Wrangling in Washington about the fiscal cliff has produced nothing definitive, but with tax-free income from municipal bonds among items on the chopping block, financial advisers might have to re-evaluate allocations to these traditionally predictable sources of income.
With early discussions and proposals ranging from a reduction in tax-free income for high earners to a complete elimination of the tax break for all muni bond investors, and with nothing being grandfathered in for current investors, industry analysts are calculating endless scenarios and a host of possible outcomes.
One proposal aimed at helping the government collect more taxes includes limiting the tax-free exemption on muni bonds to people in the 28% income tax bracket and below.
That means those in the 35% bracket would realize a 7% effective tax on muni bond income. If the Bush-era tax cuts are allowed to expire on schedule on Jan. 1, however, the highest tax rate will jump to 39.6%, thus creating an 11.6% effective tax on muni bond income.
That is just one of the many wrinkles that could create head-aches for advisers trying to help clients manage their tax liabilities, according to Stephen Winterstein, chief strategist in muni fixed income at Wilmington Trust Corp.
“My concern is that some of the proposals will cause confusion among investors about the value of muni bonds, because with this kind of partial tax, you run the risk of introducing less liquidity into the muni market,” he said. “When you look at Mr. and Mrs. Main Street who are buying muni bonds, I'm not sure they will be clear on the tax rules, and most people don't even know what tax bracket they're in.”
Liquidity in the nearly $4 trillion muni bond market isn't normally an issue, but as lawmakers debate ways of stripping that market of its most attractive feature, market watchers say anything is possible.
“It is feasible that new taxes on munis could bring municipal bonds into more-direct competition with other types of bonds,” said Jim Conn, senior vice president in the muni bond department at Franklin Templeton Investments Corp.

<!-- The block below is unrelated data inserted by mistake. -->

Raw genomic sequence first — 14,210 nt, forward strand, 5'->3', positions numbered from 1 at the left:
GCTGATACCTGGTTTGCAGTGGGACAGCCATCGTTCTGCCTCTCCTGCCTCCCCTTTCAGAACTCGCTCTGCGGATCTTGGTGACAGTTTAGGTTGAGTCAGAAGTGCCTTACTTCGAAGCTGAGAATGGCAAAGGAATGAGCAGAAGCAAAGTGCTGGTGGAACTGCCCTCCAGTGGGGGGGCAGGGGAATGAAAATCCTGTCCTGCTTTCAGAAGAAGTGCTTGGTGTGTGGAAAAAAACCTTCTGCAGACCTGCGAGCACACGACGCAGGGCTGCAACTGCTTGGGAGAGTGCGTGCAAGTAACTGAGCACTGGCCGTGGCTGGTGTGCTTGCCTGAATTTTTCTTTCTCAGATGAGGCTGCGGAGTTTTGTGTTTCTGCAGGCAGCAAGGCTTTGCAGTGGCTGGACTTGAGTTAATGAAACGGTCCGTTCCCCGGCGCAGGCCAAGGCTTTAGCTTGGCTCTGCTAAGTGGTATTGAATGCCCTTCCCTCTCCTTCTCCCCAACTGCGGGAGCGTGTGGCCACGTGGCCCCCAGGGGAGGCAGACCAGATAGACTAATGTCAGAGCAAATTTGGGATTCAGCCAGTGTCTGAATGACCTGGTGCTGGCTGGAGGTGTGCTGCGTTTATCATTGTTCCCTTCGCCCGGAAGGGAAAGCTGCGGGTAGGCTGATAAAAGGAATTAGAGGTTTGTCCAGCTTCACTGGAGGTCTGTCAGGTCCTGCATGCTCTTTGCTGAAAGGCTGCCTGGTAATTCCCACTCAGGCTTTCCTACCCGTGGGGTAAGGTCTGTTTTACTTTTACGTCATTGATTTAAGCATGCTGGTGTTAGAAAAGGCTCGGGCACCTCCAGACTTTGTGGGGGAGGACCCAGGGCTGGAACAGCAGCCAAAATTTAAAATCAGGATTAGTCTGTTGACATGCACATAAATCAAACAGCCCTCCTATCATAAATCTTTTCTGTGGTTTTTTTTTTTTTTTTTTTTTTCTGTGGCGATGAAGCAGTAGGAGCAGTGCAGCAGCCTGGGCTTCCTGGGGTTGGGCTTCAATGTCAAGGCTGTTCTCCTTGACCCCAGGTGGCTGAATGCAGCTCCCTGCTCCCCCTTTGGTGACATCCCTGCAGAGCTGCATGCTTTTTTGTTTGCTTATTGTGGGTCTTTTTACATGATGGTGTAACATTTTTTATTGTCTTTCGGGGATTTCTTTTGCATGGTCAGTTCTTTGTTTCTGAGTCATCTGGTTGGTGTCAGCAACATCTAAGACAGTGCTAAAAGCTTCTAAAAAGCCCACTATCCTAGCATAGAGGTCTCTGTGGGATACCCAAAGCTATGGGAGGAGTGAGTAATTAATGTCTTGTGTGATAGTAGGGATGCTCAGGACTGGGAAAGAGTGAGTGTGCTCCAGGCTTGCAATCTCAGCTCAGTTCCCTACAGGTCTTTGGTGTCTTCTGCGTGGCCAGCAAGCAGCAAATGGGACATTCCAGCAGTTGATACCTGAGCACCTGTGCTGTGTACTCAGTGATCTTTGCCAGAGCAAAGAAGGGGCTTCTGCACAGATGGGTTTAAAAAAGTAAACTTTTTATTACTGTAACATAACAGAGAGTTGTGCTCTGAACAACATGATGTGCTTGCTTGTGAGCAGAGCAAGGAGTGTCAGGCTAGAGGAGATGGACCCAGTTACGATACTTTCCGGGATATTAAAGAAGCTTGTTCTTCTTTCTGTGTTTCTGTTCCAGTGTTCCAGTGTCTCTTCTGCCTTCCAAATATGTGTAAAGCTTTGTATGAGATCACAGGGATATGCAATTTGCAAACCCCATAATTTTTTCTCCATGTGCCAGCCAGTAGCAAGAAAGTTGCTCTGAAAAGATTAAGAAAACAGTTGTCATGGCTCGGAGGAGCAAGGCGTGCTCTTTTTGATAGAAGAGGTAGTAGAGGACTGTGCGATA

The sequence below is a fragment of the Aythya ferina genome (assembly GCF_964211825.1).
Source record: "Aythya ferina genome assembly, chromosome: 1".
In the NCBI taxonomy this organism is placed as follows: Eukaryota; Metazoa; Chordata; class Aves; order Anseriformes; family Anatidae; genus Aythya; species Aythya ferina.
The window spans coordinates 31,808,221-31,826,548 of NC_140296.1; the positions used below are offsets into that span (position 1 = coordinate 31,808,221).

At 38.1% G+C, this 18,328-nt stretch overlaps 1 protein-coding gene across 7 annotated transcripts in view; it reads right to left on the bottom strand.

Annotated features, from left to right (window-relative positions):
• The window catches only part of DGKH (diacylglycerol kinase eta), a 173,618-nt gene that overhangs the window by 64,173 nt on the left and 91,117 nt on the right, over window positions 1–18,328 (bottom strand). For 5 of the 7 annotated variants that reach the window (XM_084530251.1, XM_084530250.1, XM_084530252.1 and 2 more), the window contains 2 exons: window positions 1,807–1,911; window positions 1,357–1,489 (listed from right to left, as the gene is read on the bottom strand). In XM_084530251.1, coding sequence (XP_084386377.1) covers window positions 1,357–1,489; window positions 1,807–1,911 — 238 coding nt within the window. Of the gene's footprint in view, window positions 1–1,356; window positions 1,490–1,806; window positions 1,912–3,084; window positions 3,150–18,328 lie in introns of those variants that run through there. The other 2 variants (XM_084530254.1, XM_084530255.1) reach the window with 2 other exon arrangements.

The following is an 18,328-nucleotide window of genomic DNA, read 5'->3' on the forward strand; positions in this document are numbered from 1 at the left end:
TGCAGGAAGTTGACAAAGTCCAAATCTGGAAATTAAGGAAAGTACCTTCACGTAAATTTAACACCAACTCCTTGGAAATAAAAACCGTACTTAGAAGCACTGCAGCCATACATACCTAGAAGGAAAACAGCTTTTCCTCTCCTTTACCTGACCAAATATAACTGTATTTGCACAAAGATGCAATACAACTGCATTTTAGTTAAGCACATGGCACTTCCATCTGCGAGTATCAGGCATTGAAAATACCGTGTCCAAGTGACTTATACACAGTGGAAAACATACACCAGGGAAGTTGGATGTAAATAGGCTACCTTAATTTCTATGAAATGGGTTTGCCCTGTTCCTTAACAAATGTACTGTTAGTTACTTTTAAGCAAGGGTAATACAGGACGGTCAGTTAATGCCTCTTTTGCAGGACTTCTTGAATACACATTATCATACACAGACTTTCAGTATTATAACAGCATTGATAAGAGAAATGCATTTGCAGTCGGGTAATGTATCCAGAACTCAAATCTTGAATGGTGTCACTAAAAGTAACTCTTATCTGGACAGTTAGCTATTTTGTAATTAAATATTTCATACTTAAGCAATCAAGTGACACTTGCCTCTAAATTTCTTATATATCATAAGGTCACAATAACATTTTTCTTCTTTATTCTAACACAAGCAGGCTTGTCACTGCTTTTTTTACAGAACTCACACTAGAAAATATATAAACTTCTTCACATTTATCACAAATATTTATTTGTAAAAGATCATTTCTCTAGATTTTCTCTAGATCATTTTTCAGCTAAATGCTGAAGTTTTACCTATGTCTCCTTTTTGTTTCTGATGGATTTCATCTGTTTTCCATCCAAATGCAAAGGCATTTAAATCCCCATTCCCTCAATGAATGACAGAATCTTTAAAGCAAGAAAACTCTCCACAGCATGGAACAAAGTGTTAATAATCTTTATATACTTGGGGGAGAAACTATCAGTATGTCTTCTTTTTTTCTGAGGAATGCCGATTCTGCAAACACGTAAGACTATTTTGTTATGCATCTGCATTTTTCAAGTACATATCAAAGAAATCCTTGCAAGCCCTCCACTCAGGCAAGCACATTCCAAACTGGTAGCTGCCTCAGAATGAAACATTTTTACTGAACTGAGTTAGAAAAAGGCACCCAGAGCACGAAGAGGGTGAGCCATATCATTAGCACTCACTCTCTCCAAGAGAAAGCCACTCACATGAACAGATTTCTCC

From a purely investment perspective, muni bond yields already have become increasingly competitive with taxable counterparts because of the steady flight-to-quality flow of money into U.S. Treasuries and lingering fears associated with cash-strapped municipalities.
“Ever since Meredith Whitney's prediction [of widespread municipal defaults], it has been extremely hard to beat muni bonds,” said Aspiriant chief investment officer Jason Thomas, referring to the analyst's 2010 pronouncement, which didn't come to pass.
According to Richard Ciccarone, managing director and chief research officer at McDonnell Investment Management LLC, a standard 10-year, triple-A-rated, general-obligation muni has a yield of 1.57%, about 98% of that on a comparable Treasury bond.
That compares with an average muni bond yield of 90% of Treasuries over the past 10 years. That average includes periods such as December 2008, when muni yields peaked at 186% of those of comparable Treasuries, and September 2009, when the former represented just 75% of the latter.
For an investor in the 35% tax bracket, the 1.57% yield equates to an after-tax equivalent of 2.74%, which is the yield needed from a taxable bond to get the same after-tax return.
“This may or may not have anything to do with the tax reform debate, but right now, the yield on munis is providing a built-in cushion for tax reform,” Mr. Ciccarone said.
Some might argue that such relative yield comparisons will make muni bonds an even easier target for lawmakers seeking areas that could absorb some cuts.
But muni bond analysts warn that tinkering with the tax advantages in the highly complex market, which has more than 80,000 issuers, is certain to create ripple effects, as well as new challenges for financial advisers.
“If the ability to use tax-free income is reduced, you're going to raise one side of the equation, and money will gravitate toward taxable income,” Mr. Conn said.
Even worse, the mere perception of tinkering could alter the market.
Though munis themselves are pretty sophisticated in nature, history has shown that investors in the bonds tend to be less sophisticated — and impulsive.
The most recent example was investors' pulling nearly $40 billion out of munis after Ms. Whitney's doomsday prediction.
It is estimated that 75% of the bonds are owned by individual investors, either directly or through mutual funds.
“The foundation of the muni market was severely shaken by [Ms. Whitney's] comments,” said Jim Colby, senior municipal bond strategist and portfolio manager at Van Eck Global.
“That foundation could be shaken again, and it could have a dual impact with regard to the municipalities that are right now sorely in need of capital,” he added. “I think it is a very real possibility that [if muni tax benefits are cut], investors would move to corporate bonds, and the muni markets would have to adjust with higher yields, and that would impact the municipalities in terms of their cost of capital.”
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